Love by Association(9)

By: Tara Taylor Quinn


An awkward moment she’d prefer to avoid...

“I’m getting a little warm. Do you mind if we step outside?” she asked, raising her glass to her lips at the same time to hide any telltale twinge at the side of her mouth.

“Of course.” Colin sounded as pleased as she felt relieved; he took a right and led her to a pair of glass double doors that led to a balcony.

Thankfully, there were heaters out there. She’d freeze her tail off in this gown on what had turned out to be a forty-degree January night. Wishing she hadn’t left the shawl she’d bought on her bed at home, she allowed herself to be led outdoors.

Colin went for the balcony rail. She could hear the ocean in the distance but got as close to the nearest heater as she could manage.

“I can tell you’re from New York,” he said, smiling down at her in a way that she found more than a little distracting.

While she’d had more than her share of admirers in her more than three decades of living, Chantel didn’t usually find herself being viewed with tenderness.

She was a decorated cop. The men she worked with knew that. They respected her abilities to protect them as well as they’d protect one another.

She felt naked against the tiny white glittering lights strung around a couple of potted trees on either side of them.

“My accent gives me away every time,” she said, trying to tighten her mouth a little bit more around the words—instilling as much of her accented native tongue as she could. A sound she’d worked years to lose when, with her best friend, she’d migrated from upstate New York to LA right out of high school.

Neither of them had ever looked back.

“It’s not just your accent,” he told her. “Look around you.”

She did. There were three older men, all in matching monkey suits, to her right, seeming to be hiding out from the activities going on around them. Another two, farther away, to their left, were smoking.

“I don’t get it,” she told her companion. What about these guys gave her away as being from New York?

“There are no women out here. Even with the heaters, it’s far too cold. You’re obviously acclimated to colder weather.”

Nope. But she had tough skin.

She’d missed seeing herself as the “only woman.” Probably because she was used to being the only female among men.

She was perfectly comfortable that way, but felt like she was quickly losing control of her cover.

Like maybe, just maybe, she couldn’t do this.

“Well, perhaps I’m just counting on you to keep me warm,” she said. She would do this. A memory of the picture she’d seen of Ryder Morrison, of the collage he’d made and she’d studied, had her straightening her backbone. The medical records she’d been privy to as part of a law-mandated notice sent from the hospital to the police department sprang to mind.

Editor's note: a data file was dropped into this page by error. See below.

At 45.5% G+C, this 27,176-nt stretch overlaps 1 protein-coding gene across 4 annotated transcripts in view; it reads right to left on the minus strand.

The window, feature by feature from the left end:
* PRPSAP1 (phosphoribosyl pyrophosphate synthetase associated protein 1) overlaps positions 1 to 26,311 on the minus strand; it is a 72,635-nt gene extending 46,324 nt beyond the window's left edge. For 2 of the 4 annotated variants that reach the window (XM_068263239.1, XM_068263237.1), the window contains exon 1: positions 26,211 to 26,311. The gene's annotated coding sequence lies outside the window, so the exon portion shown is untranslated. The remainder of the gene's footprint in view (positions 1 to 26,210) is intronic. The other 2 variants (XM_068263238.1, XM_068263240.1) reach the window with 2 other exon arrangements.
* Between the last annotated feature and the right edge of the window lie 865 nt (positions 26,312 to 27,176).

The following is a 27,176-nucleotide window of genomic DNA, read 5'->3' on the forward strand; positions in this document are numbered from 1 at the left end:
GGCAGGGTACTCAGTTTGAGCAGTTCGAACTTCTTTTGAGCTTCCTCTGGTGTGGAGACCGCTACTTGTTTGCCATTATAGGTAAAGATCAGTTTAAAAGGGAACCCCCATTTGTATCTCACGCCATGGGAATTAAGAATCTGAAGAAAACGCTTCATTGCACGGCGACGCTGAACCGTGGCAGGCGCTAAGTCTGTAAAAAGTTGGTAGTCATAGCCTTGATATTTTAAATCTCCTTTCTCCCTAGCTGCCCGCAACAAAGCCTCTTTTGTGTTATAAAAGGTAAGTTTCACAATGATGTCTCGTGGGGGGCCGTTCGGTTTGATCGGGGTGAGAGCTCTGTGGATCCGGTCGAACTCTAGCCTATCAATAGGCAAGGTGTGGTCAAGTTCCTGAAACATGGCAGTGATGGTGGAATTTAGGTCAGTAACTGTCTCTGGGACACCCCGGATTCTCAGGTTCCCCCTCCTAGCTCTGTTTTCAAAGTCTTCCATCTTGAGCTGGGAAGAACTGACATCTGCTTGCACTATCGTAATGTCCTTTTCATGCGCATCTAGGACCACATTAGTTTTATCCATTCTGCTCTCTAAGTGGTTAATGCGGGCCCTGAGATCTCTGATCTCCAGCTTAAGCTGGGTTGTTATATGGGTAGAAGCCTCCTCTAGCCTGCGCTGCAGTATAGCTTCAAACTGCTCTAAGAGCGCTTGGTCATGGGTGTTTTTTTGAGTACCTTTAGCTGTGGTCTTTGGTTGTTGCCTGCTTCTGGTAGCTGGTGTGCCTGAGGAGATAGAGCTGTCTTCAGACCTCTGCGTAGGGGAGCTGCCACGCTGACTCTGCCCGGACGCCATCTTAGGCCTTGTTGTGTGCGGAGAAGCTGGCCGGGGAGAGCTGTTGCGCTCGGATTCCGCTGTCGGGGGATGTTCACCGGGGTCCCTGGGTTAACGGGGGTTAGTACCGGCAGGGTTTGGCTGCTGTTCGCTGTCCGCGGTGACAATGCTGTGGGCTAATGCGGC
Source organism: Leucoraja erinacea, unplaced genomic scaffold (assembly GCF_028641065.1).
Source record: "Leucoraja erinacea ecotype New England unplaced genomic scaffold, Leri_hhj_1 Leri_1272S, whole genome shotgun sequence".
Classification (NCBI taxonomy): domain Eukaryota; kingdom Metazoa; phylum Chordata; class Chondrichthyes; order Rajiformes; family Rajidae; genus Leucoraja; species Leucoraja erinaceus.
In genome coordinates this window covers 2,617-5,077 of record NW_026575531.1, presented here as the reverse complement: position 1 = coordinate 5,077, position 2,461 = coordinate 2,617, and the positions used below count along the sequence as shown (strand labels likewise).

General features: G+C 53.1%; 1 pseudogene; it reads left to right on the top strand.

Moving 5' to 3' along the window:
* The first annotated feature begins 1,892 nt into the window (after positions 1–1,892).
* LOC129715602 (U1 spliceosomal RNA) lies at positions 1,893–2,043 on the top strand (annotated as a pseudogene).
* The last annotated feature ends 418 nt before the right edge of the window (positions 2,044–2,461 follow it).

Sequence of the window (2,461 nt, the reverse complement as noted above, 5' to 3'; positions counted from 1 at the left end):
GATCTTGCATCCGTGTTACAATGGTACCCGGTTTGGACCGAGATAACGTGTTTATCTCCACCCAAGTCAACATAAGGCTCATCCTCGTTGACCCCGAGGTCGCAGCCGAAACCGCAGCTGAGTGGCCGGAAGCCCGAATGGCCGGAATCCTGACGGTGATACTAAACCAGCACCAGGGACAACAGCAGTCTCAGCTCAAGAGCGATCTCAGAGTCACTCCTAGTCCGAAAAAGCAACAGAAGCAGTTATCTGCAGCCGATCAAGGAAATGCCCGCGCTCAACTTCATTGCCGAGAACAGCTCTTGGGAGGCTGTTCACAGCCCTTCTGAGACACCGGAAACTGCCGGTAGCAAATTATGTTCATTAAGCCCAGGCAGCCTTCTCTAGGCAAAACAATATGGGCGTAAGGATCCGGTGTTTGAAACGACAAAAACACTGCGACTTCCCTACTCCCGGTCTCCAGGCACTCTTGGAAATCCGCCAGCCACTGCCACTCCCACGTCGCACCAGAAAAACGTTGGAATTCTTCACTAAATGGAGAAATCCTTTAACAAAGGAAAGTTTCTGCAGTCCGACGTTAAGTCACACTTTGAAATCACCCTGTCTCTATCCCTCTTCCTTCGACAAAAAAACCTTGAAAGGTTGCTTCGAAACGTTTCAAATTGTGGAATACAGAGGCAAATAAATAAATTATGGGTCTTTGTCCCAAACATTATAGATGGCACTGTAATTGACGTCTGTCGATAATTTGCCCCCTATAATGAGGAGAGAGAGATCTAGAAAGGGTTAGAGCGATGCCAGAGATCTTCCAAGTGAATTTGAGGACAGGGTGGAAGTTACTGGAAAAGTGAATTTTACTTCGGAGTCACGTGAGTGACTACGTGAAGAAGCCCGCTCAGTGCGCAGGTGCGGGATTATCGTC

She pictured her friend Meri, thought of the scars she still wore so long after the brutal beating that had almost left her dead, of the way she’d been near death’s door, mostly incoherent, and had still managed to get herself out to the street...

“You okay?” Colin leaned in toward her. She breathed in his musky scent.

“Of course I’m okay,” she sputtered, covering another lapse with a small sip of wine that took a long time to swallow.

So she wasn’t quite as good at this undercover thing as she wanted to be. It was her first night out. On her first gig.

And she cared more than she probably should about the ultimate outcome. But truthfully, what cop didn’t?

She forced a chuckle. “Makes me wonder about you, though, that you’d think there’s something wrong with me for counting on you to keep me warm.”

He moved closer, put an arm around her and pulled her in close, shocking Chantel with just how good that felt. “It was your eyes, not your words, that made me wonder,” he said softly, leaning his head down toward her ear. “You looked kind of lost for a second there.”

She had a poker face. Almost always. But she took note to work on it in front of the mirror in “rich heiress” mode.

“It’s all so new,” she said now, speaking the complete truth. “All of this...it’s nothing like my life in New York.”

“You didn’t live by the ocean, then?”

“No.” Her family, the broken fragments of it, had mostly lived in a brick house that looked like every other brick house in the row of brick houses. “And I always had friends close by,” she said, resuming character. One friend. Jill...

“I didn’t realize it was going to be so hard...not knowing anyone. Truth be told, I was kind of looking forward to meeting a whole new group of people.”

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